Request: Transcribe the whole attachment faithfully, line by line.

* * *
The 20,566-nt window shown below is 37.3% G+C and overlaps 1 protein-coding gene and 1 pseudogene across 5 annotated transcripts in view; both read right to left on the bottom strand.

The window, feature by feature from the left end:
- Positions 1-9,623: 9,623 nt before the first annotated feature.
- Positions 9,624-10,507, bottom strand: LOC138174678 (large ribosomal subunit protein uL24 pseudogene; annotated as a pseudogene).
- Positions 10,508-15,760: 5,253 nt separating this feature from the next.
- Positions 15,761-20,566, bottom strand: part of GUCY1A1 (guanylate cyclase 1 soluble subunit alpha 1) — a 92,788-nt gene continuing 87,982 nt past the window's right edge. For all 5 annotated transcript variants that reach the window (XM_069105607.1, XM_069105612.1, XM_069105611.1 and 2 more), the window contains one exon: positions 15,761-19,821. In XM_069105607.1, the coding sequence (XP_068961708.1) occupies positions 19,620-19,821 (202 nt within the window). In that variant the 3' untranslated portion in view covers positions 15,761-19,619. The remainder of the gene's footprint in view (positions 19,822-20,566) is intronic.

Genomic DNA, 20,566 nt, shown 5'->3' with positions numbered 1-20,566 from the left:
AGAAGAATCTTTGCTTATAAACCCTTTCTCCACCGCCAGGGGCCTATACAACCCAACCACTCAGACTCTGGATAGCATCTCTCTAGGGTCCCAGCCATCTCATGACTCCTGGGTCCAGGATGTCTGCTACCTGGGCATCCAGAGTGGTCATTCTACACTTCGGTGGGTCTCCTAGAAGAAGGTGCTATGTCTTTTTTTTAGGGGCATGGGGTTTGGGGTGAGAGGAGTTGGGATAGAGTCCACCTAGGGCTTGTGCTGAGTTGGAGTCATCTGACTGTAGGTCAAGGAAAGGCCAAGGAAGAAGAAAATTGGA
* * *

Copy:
The 20,566-nt window shown below is 37.3% G+C and overlaps 1 protein-coding gene and 1 pseudogene across 5 annotated transcripts in view; both read right to left on the bottom strand.

The window, feature by feature from the left end:
- Positions 1-9,623: 9,623 nt before the first annotated feature.
- Positions 9,624-10,507, bottom strand: LOC138174678 (large ribosomal subunit protein uL24 pseudogene; annotated as a pseudogene).
- Positions 10,508-15,760: 5,253 nt separating this feature from the next.
- Positions 15,761-20,566, bottom strand: part of GUCY1A1 (guanylate cyclase 1 soluble subunit alpha 1) — a 92,788-nt gene continuing 87,982 nt past the window's right edge. For all 5 annotated transcript variants that reach the window (XM_069105607.1, XM_069105612.1, XM_069105611.1 and 2 more), the window contains one exon: positions 15,761-19,821. In XM_069105607.1, the coding sequence (XP_068961708.1) occupies positions 19,620-19,821 (202 nt within the window). In that variant the 3' untranslated portion in view covers positions 15,761-19,619. The remainder of the gene's footprint in view (positions 19,822-20,566) is intronic.

Genomic DNA, 20,566 nt, shown 5'->3' with positions numbered 1-20,566 from the left:
AGAAGAATCTTTGCTTATAAACCCTTTCTCCACCGCCAGGGGCCTATACAACCCAACCACTCAGACTCTGGATAGCATCTCTCTAGGGTCCCAGCCATCTCATGACTCCTGGGTCCAGGATGTCTGCTACCTGGGCATCCAGAGTGGTCATTCTACACTTCGGTGGGTCTCCTAGAAGAAGGTGCTATGTCTTTTTTTTAGGGGCATGGGGTTTGGGGTGAGAGGAGTTGGGATAGAGTCCACCTAGGGCTTGTGCTGAGTTGGAGTCATCTGACTGTAGGTCAAGGAAAGGCCAAGGAAGAAGAAAATTGGA